Are Turkey, Germany and the Netherlands crying wolf on human rights? There’s a legal route for countries that take human rights seriously, writes Başak Çalı.
Başak Çalı is professor of international law at the Hertie School of Governance.
March saw unusually tense diplomatic relations involving Turkey, Germany and the Netherlands. In an almost theatrical display of protocol, ambassadors from all sides were ushered through a revolving door of summons and the serving of oral warnings and notes verbales. A Turkish minister was declared persona non-grata. The flag on the Dutch consulate in Istanbul was forcefully exchanged for a Turkish one. The Dutch ambassador was asked not to come back to Ankara. The atmosphere is calmer now and no one expects an end to diplomatic relations, but the question remains – what was all the fuss really about?
What made this diplomatic spectacle distinct was the repeated reference to ‘concern for human rights’. The Germans expressed their concern about events in Turkey. The Turks expressed theirs – first about Germany and then about the Netherlands. Has inter-state diplomacy really become a servant of human rights? Or is this yet another episode of states just talking a good game? Unfortunately, it seems the latter is the case. Human rights and bilateral diplomacy do not mix well. Such posturing turns human rights into cheap talk or, worse still, leads to the repartee: ‘What about human rights in your country?’ One goal of legalising human rights over the past seventy years was to prevent precisely this. If states are genuinely serious about their human rights concerns in other countries, they should abandon empty talk and instead turn to third party adjudication. For European states, bringing inter-state cases before the European Court of Human Rights is the way to do this.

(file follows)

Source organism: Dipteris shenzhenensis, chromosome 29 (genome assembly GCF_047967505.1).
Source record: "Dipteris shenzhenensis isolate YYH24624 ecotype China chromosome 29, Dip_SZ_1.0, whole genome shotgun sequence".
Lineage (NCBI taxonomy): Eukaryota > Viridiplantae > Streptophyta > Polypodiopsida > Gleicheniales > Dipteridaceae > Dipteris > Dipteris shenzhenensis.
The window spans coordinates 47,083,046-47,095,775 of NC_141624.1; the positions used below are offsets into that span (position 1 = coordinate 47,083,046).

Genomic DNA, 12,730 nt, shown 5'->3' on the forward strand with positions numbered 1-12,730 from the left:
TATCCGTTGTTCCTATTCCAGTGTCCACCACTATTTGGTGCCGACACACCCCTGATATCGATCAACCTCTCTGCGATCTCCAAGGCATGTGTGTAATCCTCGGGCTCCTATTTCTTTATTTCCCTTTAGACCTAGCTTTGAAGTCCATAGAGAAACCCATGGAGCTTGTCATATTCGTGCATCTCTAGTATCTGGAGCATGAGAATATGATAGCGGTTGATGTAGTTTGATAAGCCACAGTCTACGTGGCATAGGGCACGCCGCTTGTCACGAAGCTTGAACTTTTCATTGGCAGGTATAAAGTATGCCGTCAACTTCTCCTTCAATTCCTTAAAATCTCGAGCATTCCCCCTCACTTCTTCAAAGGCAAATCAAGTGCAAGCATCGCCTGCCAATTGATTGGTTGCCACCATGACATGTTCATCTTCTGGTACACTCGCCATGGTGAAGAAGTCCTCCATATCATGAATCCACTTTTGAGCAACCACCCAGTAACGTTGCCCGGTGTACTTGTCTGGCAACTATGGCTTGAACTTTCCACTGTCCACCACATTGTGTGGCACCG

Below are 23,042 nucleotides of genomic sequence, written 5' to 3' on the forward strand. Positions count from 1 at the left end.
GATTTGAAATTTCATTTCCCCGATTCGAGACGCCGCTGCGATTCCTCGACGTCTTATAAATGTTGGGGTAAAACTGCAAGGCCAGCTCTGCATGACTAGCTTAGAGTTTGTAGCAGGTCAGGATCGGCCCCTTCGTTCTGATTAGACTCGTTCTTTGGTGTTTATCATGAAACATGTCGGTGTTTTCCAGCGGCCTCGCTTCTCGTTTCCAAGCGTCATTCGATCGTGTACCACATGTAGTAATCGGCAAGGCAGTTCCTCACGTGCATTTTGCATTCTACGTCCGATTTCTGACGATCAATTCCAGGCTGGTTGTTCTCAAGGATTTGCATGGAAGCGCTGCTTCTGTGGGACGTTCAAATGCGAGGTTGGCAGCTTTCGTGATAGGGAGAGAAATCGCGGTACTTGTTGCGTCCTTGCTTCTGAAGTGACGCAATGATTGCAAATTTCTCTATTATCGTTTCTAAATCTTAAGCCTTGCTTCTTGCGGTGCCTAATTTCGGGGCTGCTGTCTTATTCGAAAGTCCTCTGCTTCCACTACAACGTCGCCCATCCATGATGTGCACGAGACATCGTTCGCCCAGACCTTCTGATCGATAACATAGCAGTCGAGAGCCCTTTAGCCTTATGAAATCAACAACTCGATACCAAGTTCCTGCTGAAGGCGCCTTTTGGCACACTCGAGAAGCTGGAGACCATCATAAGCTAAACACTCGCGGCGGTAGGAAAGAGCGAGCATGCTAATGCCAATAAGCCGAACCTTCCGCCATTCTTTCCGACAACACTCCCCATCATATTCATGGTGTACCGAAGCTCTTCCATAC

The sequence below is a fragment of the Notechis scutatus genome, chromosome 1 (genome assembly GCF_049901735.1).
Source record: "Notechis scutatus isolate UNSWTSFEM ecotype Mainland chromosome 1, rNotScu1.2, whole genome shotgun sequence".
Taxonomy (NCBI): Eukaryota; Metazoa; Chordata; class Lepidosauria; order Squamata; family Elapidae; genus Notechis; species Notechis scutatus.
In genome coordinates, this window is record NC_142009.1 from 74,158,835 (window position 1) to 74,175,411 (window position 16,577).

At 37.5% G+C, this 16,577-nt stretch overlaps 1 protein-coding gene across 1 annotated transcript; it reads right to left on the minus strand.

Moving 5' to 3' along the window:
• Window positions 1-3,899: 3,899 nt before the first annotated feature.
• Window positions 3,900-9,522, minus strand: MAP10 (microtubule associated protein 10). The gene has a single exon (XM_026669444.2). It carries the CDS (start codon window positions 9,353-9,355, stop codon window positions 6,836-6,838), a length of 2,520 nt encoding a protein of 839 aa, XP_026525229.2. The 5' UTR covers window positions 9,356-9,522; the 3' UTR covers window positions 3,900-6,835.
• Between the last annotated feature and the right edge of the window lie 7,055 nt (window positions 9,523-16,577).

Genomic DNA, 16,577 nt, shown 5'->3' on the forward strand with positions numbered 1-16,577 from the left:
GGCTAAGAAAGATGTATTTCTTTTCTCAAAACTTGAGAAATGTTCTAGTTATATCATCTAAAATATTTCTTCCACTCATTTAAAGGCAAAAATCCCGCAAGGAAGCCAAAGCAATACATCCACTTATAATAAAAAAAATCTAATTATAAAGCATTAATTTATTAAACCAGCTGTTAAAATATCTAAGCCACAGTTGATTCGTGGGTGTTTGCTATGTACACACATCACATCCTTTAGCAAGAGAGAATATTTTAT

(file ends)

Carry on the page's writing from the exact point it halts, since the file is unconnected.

Human rights through diplomacy
The diplomatic standoff in Germany started when a Turkish judge ordered the pre-trial detention of Deniz Yücel, a dual-national Turkish-German journalist. Yücel was accused of disseminating terrorist propaganda and inciting public hatred. He had reported on the publicly available, but leaked emails of Turkey’s minister for energy (who is also President Recip Tayyip Erdoğan’s son-in-law). German Chancellor Angela Merkel said she would do everything in her power to secure Yücel’s release, but he remains in detention and Germany has not been given consular access. Yücel is one of many journalists in pre-trial detention in Turkey, amid a decaying human rights climate. The European Commissioner for Human Rights and the Venice Commission, the Council of Europe’s independent legal expert group, have repeatedly raised concerns about this situation.
Against this backdrop, the town of Gaggenau in south-western Germany withdrew permission for an event at which the Turkish justice minister was to rally for a ‘yes’ vote in Turkey’s upcoming constitutional referendum. Gaggenau claimed the event space was too small. The minister decried this as “unacceptable” and cancelled a meeting with his German counterpart. Ankara then summoned Berlin’s ambassador, issuing him with a verbal and written note – signalling a strong diplomatic protest. A few days later, Erdoğan sharply criticised Germany for its failure to respect fundamental human rights, and compared Berlin’s actions to Nazism.